Weathervane scallop fisheries will open Friday across Alaska. But it'll be a while before commercial fishermen in Unalaska can harvest the world's biggest scallops — or think about selling their catch locally.
Miranda Westphal works for the Alaska Department of Fish and Game as the area management biologist for Dutch Harbor and the Bering Sea. She said the state's five-boat fleet of scallop dredges won't arrive in Unalaska until September or October.
"They start off in Southeast," she said. " They'll fish up around the Gulf, coming through and down the Aleutians, and they usually end up here around crab season."
Once the dredges hit Dutch Harbor, Westphal said four or five crews usually reach the guideline harvest level (GHL) in under a week. This season, the GHL remains steady at 5,000 pounds of shucked meat for both Bering Sea and Pacific Ocean waters.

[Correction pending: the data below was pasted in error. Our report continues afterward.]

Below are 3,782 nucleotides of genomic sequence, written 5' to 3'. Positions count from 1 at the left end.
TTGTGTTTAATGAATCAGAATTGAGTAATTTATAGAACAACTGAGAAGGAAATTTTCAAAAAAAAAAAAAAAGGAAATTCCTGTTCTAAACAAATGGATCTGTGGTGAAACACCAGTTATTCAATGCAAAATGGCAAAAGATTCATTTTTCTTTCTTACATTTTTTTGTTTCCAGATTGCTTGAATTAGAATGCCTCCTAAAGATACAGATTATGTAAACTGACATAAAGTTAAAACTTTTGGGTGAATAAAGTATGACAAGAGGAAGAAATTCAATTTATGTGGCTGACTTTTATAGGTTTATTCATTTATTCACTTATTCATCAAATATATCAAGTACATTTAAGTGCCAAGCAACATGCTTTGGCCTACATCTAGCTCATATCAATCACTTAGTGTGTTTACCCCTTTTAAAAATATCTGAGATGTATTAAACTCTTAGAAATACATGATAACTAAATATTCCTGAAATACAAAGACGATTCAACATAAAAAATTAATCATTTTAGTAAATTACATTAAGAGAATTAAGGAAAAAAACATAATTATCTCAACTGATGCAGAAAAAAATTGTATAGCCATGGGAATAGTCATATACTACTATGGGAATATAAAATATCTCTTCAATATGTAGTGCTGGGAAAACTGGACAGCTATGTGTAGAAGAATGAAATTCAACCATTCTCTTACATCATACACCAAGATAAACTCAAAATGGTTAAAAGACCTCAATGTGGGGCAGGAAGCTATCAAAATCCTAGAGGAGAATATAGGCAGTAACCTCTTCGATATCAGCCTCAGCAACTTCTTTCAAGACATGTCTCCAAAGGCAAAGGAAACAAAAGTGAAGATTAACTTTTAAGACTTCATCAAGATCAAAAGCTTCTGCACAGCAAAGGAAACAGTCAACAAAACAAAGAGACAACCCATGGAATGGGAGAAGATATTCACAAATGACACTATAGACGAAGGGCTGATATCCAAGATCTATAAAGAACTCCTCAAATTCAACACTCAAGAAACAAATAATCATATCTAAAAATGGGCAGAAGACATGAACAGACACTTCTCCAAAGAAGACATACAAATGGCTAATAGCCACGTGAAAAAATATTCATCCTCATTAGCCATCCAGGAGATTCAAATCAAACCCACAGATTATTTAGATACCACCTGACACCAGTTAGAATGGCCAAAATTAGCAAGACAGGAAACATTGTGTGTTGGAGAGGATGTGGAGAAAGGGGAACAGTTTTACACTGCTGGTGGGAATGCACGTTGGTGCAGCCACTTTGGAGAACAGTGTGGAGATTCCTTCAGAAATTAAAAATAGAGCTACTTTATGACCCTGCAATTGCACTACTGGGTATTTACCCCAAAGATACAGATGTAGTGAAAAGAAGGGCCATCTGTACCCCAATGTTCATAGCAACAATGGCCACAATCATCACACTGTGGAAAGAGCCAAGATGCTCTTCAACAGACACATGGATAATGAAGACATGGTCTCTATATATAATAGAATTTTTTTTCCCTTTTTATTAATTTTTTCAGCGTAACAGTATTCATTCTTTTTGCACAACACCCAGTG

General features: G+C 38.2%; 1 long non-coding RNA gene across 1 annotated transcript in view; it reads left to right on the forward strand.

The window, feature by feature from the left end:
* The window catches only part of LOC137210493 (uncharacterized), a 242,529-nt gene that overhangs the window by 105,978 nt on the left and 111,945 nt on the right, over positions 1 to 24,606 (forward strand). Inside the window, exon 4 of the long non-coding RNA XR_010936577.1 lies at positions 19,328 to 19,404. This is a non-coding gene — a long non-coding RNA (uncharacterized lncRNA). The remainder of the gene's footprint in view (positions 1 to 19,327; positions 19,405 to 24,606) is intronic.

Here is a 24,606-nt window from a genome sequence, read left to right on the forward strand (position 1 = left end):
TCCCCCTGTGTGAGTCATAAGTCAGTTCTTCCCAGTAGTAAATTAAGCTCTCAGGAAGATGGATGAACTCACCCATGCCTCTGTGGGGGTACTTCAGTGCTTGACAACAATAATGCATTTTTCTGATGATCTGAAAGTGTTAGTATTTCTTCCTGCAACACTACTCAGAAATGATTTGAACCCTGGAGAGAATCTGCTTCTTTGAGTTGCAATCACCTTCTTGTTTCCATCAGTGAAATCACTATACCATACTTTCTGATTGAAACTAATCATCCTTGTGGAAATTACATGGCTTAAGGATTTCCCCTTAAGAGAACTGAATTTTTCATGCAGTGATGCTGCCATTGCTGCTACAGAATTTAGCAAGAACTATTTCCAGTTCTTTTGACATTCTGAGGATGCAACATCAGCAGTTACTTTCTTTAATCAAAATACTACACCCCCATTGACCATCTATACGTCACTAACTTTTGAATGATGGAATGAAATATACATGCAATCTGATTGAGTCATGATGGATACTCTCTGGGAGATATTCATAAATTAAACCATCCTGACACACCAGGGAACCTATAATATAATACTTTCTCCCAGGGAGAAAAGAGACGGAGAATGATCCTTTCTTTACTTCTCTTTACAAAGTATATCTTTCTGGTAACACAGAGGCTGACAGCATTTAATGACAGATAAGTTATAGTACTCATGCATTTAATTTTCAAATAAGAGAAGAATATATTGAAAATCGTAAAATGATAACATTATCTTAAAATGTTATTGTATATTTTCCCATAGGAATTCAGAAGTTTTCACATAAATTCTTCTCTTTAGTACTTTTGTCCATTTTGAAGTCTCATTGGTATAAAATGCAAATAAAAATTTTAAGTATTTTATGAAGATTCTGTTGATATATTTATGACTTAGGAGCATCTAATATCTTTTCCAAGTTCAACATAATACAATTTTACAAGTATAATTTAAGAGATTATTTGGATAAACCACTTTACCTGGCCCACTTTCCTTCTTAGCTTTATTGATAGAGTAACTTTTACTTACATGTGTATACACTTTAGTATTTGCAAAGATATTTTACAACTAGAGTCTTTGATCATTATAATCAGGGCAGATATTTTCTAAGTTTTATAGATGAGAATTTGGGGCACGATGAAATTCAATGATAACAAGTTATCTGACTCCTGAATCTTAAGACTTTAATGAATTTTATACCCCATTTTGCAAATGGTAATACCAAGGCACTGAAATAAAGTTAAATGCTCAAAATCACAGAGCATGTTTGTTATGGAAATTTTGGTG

That makes scallop a small fishery in Unalaska, but Westphal said it's still one of the most important stocks of shellfish.
"It's a state fishery," she said. "Our state fisheries always tend to be smaller than the big federal fisheries, like pollock or halibut. But I think for the folks that fish it, it's important financially. And then for the folks that enjoy eating them, it's very important that somebody's out there harvesting and bringing them in."
That's because weathervane scallops are an offshore, deep-water species — not easily harvested for subsistence. Westphal said most locals rely on commercial crews to sell some of their catch in town after they ship the majority to bigger buyers.
But that decision is up to the captain of each vessel, and last year, none sold scallops in Unalaska. This season, Westphal said the community will just have to wait and see if weathervanes are sold locally in the fall.